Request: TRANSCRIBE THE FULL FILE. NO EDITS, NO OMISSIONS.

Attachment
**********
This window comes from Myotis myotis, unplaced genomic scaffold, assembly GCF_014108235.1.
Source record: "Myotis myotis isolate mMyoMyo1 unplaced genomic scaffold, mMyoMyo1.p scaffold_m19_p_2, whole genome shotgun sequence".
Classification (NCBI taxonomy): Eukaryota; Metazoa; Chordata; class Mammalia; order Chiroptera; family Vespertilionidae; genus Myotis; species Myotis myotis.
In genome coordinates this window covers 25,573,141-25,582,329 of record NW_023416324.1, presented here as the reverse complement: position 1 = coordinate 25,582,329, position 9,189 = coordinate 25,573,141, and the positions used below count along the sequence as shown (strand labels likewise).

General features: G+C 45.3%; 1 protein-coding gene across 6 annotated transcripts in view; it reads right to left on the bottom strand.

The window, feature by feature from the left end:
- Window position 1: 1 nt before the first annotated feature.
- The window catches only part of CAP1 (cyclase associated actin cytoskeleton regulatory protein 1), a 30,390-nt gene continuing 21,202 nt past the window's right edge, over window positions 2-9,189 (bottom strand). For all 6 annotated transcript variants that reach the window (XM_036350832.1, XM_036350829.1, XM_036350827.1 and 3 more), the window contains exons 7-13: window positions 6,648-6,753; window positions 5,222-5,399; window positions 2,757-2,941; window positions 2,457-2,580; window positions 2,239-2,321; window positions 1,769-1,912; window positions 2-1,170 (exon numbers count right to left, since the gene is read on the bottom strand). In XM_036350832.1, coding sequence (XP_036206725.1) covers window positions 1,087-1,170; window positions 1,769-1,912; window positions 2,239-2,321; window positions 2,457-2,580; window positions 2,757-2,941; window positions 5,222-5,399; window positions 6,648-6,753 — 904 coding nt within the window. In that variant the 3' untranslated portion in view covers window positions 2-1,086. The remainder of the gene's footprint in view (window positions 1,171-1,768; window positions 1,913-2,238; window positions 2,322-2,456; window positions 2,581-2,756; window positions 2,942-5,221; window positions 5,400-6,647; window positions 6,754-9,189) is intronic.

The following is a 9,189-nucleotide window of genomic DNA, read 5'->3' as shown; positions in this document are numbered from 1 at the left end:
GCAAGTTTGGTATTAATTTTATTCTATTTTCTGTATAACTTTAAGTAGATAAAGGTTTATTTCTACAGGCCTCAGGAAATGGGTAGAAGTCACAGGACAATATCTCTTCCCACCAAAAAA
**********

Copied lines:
This window comes from Myotis myotis, unplaced genomic scaffold, assembly GCF_014108235.1.
Source record: "Myotis myotis isolate mMyoMyo1 unplaced genomic scaffold, mMyoMyo1.p scaffold_m19_p_2, whole genome shotgun sequence".
Classification (NCBI taxonomy): Eukaryota; Metazoa; Chordata; class Mammalia; order Chiroptera; family Vespertilionidae; genus Myotis; species Myotis myotis.
In genome coordinates this window covers 25,573,141-25,582,329 of record NW_023416324.1, presented here as the reverse complement: position 1 = coordinate 25,582,329, position 9,189 = coordinate 25,573,141, and the positions used below count along the sequence as shown (strand labels likewise).

General features: G+C 45.3%; 1 protein-coding gene across 6 annotated transcripts in view; it reads right to left on the bottom strand.

The window, feature by feature from the left end:
- Window position 1: 1 nt before the first annotated feature.
- The window catches only part of CAP1 (cyclase associated actin cytoskeleton regulatory protein 1), a 30,390-nt gene continuing 21,202 nt past the window's right edge, over window positions 2-9,189 (bottom strand). For all 6 annotated transcript variants that reach the window (XM_036350832.1, XM_036350829.1, XM_036350827.1 and 3 more), the window contains exons 7-13: window positions 6,648-6,753; window positions 5,222-5,399; window positions 2,757-2,941; window positions 2,457-2,580; window positions 2,239-2,321; window positions 1,769-1,912; window positions 2-1,170 (exon numbers count right to left, since the gene is read on the bottom strand). In XM_036350832.1, coding sequence (XP_036206725.1) covers window positions 1,087-1,170; window positions 1,769-1,912; window positions 2,239-2,321; window positions 2,457-2,580; window positions 2,757-2,941; window positions 5,222-5,399; window positions 6,648-6,753 — 904 coding nt within the window. In that variant the 3' untranslated portion in view covers window positions 2-1,086. The remainder of the gene's footprint in view (window positions 1,171-1,768; window positions 1,913-2,238; window positions 2,322-2,456; window positions 2,581-2,756; window positions 2,942-5,221; window positions 5,400-6,647; window positions 6,754-9,189) is intronic.

The following is a 9,189-nucleotide window of genomic DNA, read 5'->3' as shown; positions in this document are numbered from 1 at the left end:
GCAAGTTTGGTATTAATTTTATTCTATTTTCTGTATAACTTTAAGTAGATAAAGGTTTATTTCTACAGGCCTCAGGAAATGGGTAGAAGTCACAGGACAATATCTCTTCCCACCAAAAAA